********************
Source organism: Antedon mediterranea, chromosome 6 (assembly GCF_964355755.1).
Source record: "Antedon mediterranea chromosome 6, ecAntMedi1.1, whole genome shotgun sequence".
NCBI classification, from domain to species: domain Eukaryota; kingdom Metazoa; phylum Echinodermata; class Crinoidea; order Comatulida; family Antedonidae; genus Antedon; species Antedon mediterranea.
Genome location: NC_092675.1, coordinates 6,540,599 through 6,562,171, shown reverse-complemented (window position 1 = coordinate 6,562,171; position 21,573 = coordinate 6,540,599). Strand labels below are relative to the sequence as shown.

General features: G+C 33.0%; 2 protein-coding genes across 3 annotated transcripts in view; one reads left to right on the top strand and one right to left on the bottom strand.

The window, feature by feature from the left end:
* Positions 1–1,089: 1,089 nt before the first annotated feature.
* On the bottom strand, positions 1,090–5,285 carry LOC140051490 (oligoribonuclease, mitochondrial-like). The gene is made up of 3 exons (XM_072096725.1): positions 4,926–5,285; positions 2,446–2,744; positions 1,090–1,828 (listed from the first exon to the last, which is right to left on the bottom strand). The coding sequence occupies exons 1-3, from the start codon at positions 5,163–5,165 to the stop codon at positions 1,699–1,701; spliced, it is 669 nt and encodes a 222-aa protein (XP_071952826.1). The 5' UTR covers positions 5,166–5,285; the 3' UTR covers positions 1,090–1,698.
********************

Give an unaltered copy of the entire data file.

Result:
Source organism: Antedon mediterranea, chromosome 6 (assembly GCF_964355755.1).
Source record: "Antedon mediterranea chromosome 6, ecAntMedi1.1, whole genome shotgun sequence".
NCBI classification, from domain to species: domain Eukaryota; kingdom Metazoa; phylum Echinodermata; class Crinoidea; order Comatulida; family Antedonidae; genus Antedon; species Antedon mediterranea.
Genome location: NC_092675.1, coordinates 6,540,599 through 6,562,171, shown reverse-complemented (window position 1 = coordinate 6,562,171; position 21,573 = coordinate 6,540,599). Strand labels below are relative to the sequence as shown.

General features: G+C 33.0%; 2 protein-coding genes across 3 annotated transcripts in view; one reads left to right on the top strand and one right to left on the bottom strand.

The window, feature by feature from the left end:
* Positions 1–1,089: 1,089 nt before the first annotated feature.
* On the bottom strand, positions 1,090–5,285 carry LOC140051490 (oligoribonuclease, mitochondrial-like). The gene is made up of 3 exons (XM_072096725.1): positions 4,926–5,285; positions 2,446–2,744; positions 1,090–1,828 (listed from the first exon to the last, which is right to left on the bottom strand). The coding sequence occupies exons 1-3, from the start codon at positions 5,163–5,165 to the stop codon at positions 1,699–1,701; spliced, it is 669 nt and encodes a 222-aa protein (XP_071952826.1). The 5' UTR covers positions 5,166–5,285; the 3' UTR covers positions 1,090–1,698.